Padres Select CJ Abrams, Jose Azocar; Kyle Tyler DFA

The Padres set their opening day roster on Thursday, announcing this best prospect JC Abrams and outfielder Jose Azocar were selected on the Major League roster. The Padres placed Fernando Tatis Jr. on 60-day disabled list designated right-hander Kyle Tyler for assignment in a pair of corresponding movements of 40 men.

Abrams is a consensus prospect, ranked among the 15 most talented minor leaguers in the sport by Baseball America, The Athletic, FanGraphs, ESPN and MLB Pipeline. ESPN’s Kiley McDaniel is the most optimistic of the bunch, placing Abrams as the sport’s fourth-highest prospect. Reports praise his speed and athleticism at the top of the scale and his excellent punching tool, although reviewers also suggest Abrams has a chance to punch for average or above power at his peak. .

San Diego originally selected Abrams with the sixth overall pick in the 2019 draft at a Georgia high school. He doesn’t have a lot of professional gaming experience. Abrams spent the second half of his first professional season in rookie ball, with a late appearance at Low-A. The pandemic wiped out the 2020 minor league season and the brothers pushed him to Double-A Amarillo to start the 2021 season.

Abrams handled the aggressive mission well, hitting .296/.363/.420 with a pair of homers and 13 stolen bases in 183 plate appearances. He showed off his advanced batting skills with a 19.7% strikeout rate, just a few points below the league average, despite being younger than virtually every arm to which he was confronted. Unfortunately, Abrams was robbed of a second half of reps after fracturing his left tibia and spraining his MCL in an on-court collision in early July.

There is undoubtedly a risk for the Pads in pushing Abrams straight into the big leagues. He played all 44 games over the Rookie ball because of the pandemic and last season’s injury, none of those times at Triple-A. Still, there’s no question he has electric physical abilities, and San Diego’s front office obviously thinks he’s at least able to keep his head above water early on while continuing to develop into a long-term essential piece.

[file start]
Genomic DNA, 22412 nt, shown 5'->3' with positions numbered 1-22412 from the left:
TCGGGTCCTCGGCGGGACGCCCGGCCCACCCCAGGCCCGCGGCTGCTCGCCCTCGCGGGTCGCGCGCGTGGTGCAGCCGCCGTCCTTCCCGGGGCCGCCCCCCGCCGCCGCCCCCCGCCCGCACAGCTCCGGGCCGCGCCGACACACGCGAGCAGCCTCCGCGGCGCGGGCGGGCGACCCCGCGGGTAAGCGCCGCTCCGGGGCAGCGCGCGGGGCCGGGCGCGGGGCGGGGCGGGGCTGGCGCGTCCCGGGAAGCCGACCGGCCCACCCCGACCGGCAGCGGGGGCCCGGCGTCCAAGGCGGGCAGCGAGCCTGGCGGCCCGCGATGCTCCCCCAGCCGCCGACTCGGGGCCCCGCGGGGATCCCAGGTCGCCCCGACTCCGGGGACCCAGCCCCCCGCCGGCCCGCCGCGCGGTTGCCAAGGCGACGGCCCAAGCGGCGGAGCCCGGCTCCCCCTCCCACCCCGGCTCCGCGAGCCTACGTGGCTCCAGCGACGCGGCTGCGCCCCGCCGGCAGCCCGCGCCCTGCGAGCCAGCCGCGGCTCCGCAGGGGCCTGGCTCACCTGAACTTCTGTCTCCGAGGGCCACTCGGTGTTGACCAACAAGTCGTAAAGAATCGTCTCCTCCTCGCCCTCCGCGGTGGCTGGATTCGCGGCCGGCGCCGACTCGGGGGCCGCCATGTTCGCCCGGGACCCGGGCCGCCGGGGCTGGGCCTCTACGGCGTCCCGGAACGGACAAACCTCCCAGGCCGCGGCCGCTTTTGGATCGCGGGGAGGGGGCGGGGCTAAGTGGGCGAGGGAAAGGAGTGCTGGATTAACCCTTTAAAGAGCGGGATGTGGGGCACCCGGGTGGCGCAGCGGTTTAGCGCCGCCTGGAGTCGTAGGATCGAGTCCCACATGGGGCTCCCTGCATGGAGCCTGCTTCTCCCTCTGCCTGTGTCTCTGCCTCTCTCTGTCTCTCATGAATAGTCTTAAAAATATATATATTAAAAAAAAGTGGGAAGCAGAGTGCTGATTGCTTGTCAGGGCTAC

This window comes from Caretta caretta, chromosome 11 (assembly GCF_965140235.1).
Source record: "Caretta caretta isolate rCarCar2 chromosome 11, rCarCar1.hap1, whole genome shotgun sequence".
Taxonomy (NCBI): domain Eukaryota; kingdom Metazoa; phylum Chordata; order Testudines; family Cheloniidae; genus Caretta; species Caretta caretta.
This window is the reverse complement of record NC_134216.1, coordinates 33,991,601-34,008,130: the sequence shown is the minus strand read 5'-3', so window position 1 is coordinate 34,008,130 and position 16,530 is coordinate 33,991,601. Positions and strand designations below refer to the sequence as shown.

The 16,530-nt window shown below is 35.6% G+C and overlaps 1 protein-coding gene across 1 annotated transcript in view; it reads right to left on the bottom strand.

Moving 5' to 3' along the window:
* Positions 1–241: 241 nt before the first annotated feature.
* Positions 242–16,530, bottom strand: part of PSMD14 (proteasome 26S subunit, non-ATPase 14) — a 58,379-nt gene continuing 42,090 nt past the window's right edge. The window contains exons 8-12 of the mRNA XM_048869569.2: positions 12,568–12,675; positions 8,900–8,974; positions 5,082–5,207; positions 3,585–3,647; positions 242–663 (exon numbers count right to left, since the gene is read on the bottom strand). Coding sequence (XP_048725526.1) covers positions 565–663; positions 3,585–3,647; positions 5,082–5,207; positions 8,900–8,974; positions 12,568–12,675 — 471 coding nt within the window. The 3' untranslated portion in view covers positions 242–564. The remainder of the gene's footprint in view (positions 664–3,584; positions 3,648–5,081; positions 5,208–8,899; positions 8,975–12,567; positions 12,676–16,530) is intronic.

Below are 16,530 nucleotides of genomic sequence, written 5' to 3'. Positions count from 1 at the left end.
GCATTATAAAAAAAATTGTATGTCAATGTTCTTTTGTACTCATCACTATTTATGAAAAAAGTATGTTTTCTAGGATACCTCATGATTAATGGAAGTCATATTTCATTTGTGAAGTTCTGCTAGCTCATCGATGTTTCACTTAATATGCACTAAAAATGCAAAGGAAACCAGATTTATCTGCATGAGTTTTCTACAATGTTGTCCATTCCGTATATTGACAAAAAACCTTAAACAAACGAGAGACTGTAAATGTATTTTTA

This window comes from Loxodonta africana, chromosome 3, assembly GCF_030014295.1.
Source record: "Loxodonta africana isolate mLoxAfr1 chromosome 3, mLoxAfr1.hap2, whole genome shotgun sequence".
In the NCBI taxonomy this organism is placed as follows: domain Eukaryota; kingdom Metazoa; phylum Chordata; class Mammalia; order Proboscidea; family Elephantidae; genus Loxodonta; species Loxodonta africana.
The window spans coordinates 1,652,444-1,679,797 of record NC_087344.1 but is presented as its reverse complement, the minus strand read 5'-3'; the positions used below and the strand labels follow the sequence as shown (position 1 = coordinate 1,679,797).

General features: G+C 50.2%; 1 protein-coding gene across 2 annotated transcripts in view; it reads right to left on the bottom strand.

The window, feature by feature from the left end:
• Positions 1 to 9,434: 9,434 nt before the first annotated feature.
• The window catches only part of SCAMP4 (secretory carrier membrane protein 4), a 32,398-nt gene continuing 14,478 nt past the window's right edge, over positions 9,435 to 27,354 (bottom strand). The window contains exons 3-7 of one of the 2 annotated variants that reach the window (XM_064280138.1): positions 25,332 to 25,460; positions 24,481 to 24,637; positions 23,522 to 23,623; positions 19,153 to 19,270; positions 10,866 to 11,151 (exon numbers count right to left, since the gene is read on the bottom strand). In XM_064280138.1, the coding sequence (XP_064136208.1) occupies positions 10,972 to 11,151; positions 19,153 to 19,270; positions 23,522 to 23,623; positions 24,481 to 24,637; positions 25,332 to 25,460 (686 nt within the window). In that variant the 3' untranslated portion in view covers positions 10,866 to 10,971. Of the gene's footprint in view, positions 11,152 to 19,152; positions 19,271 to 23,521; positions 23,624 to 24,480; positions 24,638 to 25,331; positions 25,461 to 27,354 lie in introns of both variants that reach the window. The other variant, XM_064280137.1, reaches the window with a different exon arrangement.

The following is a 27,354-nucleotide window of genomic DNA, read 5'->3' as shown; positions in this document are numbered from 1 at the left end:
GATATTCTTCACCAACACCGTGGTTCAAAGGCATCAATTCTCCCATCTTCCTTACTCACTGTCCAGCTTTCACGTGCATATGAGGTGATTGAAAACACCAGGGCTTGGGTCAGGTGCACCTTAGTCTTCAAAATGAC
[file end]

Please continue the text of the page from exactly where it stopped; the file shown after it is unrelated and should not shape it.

Abrams played midfield exclusively during his minor league tenure. Reviewers have been divided on his ability to stay at shortstop long-term, but the general consensus is that he would be a strong defenseman at second base. Given his elite running ability, Abrams could probably be a more outfield defender as well, and he has some work to do on the grass this spring. He’ll likely need more than a few weeks to become completely comfortable reading fly balls off the bat, but there’s no doubt he’s athletic enough to be a long-term outfield option.

It remains to be seen how first-year skipper Bob Melvin will deploy the 21-year-old early on. He expects to see action at each of the shortstop, second base and outfield. Jake Cronenworth factored in second base, but Tatis’ injury pushed Ha Seong Kim in the main shortstop position. A well-regarded signing in South Korea, Kim struggled during his rookie season in MLB. Melvin can give Abrams or Kim a steady shortstop run, and the Pads are set to lean on a combination of Jurickson Profar, brent rooker and Matt Beaty in left field.

The Padres aren’t okay with keeping Abrams on the major league roster going forward because he’ll have the three minor league option years left. Still, San Diego wouldn’t have taken him out of camp if they hadn’t felt he was up to the challenge, and they would certainly like Abrams to stay in the big leagues. If so, it would be controllable through 2027 and would not reach arbitration eligibility until after the 2024 campaign. Future optional assignments, if needed, could push those trajectories back.

As the consensus top prospect, Abrams qualifies for the so-called prospect promotion incentive in the new collective bargaining agreement. Based on his results as Rookie of the Year and MVP voting in his first three MLB seasons, the Padres could afford to collect additional draft picks if he excels.

More soon.